RJ Gross – Prompt 1: 09.17.21

For Prompt one my mentor at Beau Clowney Architects choose to expand on budgets as the topic. Kate explained how most of the budgets for residential work goes through the contractors.

After the client has chooses our firm, we will recommend contractors based on past work experience and tell the clients which contractors we find easiest to work with. This can is usually based on how well the contractors can communicate and are organized. The client always has final say who they hire.¬† A contractor will send a bid, which includes a estimate (15-20% off) of construction and material costs.¬† This bid is like a receipt on cost and labor. My mentor Kate was able to show me a couple examples of budgets from past projects and showed when changes were made to it or when unexpected costs were added. Depending on the contractors this can be very detailed¬† (explain each cost) or very vague. If the client agrees, we do not require them to sign a contract with the contractor but ask for a real commitment since changing contractors mid project can cause issues. I asked what happens if the contractors make a mistake such as breaking windows or if they install the wrong materials. My mentor said if they break something and its their fault they usually pay to replace the item, but in many cases if its has to do with transport or common issues they let the client know a head of time and they have to pay for it. If something is installed wrong or the wrong material was installed, a “change order” needs to be made. In many cases clients will end up eating this cost. Overall, I learned that budgets are very dependent on the contractors who take much of the responsibility if mistakes are made but if changes are made then the client has to pay. If things are over budget and the client wants to cut cost, we have a process of cutting things from the plan. These are usually changes that don’t change the overall project but just a few aspects such as removing a fireplace or an expensive arrangement of windows. Sometimes bigger things such as a pool or whole room are cut to make sure its under budget. Unfortunately most projects go above budgets due to unexpected circumstances or based on a clients wishlist. We make sure the client is aware of the costs and changes through out a project.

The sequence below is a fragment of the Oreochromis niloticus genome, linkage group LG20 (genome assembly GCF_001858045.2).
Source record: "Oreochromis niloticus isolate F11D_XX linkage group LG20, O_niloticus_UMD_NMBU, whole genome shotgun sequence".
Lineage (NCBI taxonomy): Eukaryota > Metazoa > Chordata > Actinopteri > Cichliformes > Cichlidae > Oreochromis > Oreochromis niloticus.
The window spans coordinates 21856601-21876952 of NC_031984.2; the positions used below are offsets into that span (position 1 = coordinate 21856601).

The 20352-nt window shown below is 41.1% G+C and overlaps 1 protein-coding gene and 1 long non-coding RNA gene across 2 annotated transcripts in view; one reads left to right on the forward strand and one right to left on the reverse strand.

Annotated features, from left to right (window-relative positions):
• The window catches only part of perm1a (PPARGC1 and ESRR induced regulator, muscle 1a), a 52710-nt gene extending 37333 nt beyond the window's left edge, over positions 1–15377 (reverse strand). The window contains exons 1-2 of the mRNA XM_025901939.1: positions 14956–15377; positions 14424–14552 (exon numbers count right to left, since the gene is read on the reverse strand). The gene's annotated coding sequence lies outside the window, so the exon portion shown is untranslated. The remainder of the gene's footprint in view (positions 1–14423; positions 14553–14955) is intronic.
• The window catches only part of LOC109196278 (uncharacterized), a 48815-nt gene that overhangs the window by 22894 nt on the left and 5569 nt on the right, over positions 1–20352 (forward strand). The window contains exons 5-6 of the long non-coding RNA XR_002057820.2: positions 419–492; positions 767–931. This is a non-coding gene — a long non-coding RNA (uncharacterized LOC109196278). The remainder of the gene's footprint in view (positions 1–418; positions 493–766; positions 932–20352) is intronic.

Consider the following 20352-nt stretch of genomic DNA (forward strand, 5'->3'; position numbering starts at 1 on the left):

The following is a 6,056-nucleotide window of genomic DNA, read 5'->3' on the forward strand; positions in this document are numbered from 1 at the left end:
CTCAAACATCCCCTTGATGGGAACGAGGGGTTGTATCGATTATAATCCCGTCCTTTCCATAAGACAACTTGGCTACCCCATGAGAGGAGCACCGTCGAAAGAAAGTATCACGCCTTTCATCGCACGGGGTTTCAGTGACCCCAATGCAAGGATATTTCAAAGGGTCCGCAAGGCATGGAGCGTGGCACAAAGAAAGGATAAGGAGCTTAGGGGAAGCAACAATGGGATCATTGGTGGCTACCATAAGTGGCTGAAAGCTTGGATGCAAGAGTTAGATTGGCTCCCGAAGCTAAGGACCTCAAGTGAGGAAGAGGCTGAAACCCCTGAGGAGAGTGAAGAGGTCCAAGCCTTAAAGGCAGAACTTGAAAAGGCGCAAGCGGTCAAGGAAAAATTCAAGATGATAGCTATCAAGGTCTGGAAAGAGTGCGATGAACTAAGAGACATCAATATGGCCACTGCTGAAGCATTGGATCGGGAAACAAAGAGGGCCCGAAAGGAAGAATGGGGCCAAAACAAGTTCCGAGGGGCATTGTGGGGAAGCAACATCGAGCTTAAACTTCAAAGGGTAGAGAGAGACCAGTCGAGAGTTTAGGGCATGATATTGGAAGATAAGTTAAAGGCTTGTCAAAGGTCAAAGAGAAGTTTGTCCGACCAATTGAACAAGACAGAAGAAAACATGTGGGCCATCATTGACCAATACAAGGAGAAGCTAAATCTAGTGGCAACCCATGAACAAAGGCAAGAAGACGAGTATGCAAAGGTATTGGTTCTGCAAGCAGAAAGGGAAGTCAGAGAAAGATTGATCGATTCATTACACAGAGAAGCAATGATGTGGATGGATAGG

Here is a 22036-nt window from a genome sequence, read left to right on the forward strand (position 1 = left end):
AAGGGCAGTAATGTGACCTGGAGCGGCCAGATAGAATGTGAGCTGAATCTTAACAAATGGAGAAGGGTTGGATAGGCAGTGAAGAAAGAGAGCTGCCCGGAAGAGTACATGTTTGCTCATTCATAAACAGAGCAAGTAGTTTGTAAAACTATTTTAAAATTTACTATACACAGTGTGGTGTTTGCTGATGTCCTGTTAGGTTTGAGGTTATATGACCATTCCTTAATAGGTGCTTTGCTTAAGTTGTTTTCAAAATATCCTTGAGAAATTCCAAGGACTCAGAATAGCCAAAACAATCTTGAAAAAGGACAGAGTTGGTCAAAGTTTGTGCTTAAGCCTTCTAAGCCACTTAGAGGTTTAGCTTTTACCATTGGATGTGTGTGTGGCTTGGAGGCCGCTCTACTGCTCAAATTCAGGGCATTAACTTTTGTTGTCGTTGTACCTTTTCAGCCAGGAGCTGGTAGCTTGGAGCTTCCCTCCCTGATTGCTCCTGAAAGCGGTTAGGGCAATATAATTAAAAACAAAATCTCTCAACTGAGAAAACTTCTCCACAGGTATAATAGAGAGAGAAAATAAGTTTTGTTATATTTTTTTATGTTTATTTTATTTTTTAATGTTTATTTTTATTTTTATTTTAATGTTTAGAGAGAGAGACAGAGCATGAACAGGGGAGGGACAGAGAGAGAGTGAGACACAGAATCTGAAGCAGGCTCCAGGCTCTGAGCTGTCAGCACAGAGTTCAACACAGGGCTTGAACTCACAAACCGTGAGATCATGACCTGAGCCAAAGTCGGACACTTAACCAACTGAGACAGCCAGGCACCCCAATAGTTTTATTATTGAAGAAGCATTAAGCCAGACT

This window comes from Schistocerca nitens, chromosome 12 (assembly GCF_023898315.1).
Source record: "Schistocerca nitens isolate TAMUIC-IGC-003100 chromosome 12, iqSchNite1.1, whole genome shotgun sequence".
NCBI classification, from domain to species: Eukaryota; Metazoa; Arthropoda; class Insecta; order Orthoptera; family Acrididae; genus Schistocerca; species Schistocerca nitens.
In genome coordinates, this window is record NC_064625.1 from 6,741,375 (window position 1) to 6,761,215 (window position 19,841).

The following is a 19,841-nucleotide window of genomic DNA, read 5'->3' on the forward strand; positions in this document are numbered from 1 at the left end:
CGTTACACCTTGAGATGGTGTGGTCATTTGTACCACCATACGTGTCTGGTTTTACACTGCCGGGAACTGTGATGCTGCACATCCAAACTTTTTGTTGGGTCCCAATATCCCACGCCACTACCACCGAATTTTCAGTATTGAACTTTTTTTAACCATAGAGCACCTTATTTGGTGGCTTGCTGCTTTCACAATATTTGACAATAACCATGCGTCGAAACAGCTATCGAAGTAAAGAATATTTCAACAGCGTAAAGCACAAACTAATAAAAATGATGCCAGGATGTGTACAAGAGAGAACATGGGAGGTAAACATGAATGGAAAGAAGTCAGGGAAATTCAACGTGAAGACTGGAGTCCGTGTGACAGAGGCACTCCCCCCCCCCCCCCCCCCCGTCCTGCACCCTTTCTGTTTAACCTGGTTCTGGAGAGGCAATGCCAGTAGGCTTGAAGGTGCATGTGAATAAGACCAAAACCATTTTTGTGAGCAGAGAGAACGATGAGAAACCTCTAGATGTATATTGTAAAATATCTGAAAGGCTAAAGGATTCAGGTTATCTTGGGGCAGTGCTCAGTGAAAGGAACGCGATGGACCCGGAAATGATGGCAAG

Overall, I found that budgets are primary worked through the contracts on the job. Communication is a huge part of any project, but if it is strict or tight budget it is essential.

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